V. LOSS OF RELIGIOUS ORDINANCES IS THE GREATEST OF EXTERNAL CALAMITIES. This is, in reality, a greater calamity than the desolations of a war or the ravages of a plague. God's calculations of human epochs date from his withdrawal flora his temple. The suspension of the daily sacrifice - this marks the commencement of an era. Men are wont to reckon epochs from the rise or fall of human dynasties. Not so God. His interest in human affairs centres in the temple. The profanation of the temple by setting up idol-worship there - this marks the opening of a dark and tempestuous day. This chastisement is a fitting type for a yet greater woe. The number seven has long time been a signature and symbol for perfection and rest; therefore the broken period of three times and a half betokens the very opposite - disquietude, turmoil, woe.

VI. ASSURANCE TO THE RIGHTEOUS OF PERSONAL AND PERFECT SECURITY. Whatever disasters shall befall the wicked, or whatever tempests may roll over the heads of the righteous man, this is certain - "Thou shalt rest, and stand in thy lot at the end of the days." This is a fixed and definite end, which the Divine Being has set before him, and every arrangement of Providence is adjusted with a view to this end. This is the inheritance which God himself has chosen for us, and secured by promise, oath, and blood. If Israel, in possession of the earthly Canaan, could sing, "We have a goodly heritage," much more can the redeemed in heaven chant that joyous strain. The lot is already apportioned unto us. The Divine attributes are pledged to us for its enjoyment. No event, nor force, nor personal being, in the broad universe, can prevent the grand consummation, "Thou shalt stand in thy lot." The kingdom has been prepared for us "before the foundation of the world." "If children then heirs; heirs of God, and joint-heirs with Jesus Christ." - D.

Then I, Daniel, looked.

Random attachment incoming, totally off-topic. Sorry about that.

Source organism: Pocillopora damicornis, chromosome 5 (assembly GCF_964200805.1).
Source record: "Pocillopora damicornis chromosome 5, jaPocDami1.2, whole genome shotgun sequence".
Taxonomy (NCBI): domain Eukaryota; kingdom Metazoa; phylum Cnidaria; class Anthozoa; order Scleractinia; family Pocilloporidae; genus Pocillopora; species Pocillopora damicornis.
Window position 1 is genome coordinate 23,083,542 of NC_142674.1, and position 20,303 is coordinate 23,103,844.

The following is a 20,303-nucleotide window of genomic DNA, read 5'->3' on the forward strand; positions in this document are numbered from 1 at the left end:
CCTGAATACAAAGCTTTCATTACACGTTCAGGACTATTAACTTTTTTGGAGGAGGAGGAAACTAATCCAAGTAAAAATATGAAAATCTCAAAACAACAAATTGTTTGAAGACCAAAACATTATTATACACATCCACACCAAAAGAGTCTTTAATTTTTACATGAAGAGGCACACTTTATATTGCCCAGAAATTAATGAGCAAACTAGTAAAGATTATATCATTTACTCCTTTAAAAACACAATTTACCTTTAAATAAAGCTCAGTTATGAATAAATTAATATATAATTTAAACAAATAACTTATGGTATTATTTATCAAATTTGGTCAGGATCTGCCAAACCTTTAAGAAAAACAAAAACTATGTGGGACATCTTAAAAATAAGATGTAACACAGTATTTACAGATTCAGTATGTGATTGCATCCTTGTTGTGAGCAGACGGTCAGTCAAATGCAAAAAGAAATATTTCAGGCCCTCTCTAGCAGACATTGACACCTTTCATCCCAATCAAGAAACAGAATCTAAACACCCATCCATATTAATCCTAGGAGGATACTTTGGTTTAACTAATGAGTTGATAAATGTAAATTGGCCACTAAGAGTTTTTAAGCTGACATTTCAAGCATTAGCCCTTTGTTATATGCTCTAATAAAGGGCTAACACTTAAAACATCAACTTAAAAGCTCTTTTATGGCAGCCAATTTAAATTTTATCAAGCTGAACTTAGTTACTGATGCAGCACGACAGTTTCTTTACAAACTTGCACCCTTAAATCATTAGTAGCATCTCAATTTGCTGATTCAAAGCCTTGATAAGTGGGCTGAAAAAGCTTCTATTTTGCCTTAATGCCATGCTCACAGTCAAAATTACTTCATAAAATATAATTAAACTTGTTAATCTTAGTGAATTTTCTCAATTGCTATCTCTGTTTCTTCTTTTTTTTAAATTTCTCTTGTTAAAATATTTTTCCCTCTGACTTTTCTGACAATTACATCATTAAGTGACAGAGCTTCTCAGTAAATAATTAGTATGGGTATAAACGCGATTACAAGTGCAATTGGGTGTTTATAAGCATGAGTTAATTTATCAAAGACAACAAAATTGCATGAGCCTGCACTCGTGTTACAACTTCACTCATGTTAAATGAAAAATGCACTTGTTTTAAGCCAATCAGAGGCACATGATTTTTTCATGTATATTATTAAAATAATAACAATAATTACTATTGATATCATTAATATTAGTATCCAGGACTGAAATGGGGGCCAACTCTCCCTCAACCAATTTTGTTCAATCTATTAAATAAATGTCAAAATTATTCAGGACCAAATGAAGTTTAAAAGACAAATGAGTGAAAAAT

Hitherto the angel has prophesied the development of history, without adding any remark or exhortation. Here, however, he concludes his predictions by adding the strongest possible incitement to faithful perseverance; an incitement which must have had all the stronger effect since, though it is occasionally referred to in earlier prophets, the resurrection had never been brought forward so distinctly and powerfully, and especially had never been shown in its connection with retribution. Turning to the history of the period referred to we learn that the hope of resurrection to eternal life did sustain the sufferers of the Maccabean times, under the infliction of the most dreadful cruelties. Fitly, too, does the allusion to the resurrection at the last bring the whole series of predictions to a close, and lead the angel to say, "Shut up the words, and seal the book, oven unto the time of the end." Viewed in connection with the final judgment, the doctrine of the resurrection of the dead is not only a support to those who are suffering wrongfully, but also a warning to all who are dealing unrighteously with God and His people. The present life is connected most intimately and inseparably with that which is to come. Now is for every one of us the germ of hereafter. With what importance does this invest the present life! Observe, also, the reward of the working saint. Probably the two clauses, "They that be wise," "They that turn," etc., form one parallelism, after the manner of the Hebrew poets. They who turn many to righteousness shall be honoured with bright and particular glory in the Heavenly state. Here is the grand aim toward which Christian ambition should be directed. Finally, we have here the rest of the waiting saint. Do not disquiet yourself about the future. Leave that in God's hands. You shall rest in Him during the remainder of your life on earth; and when that shall end, you shall rest with Him.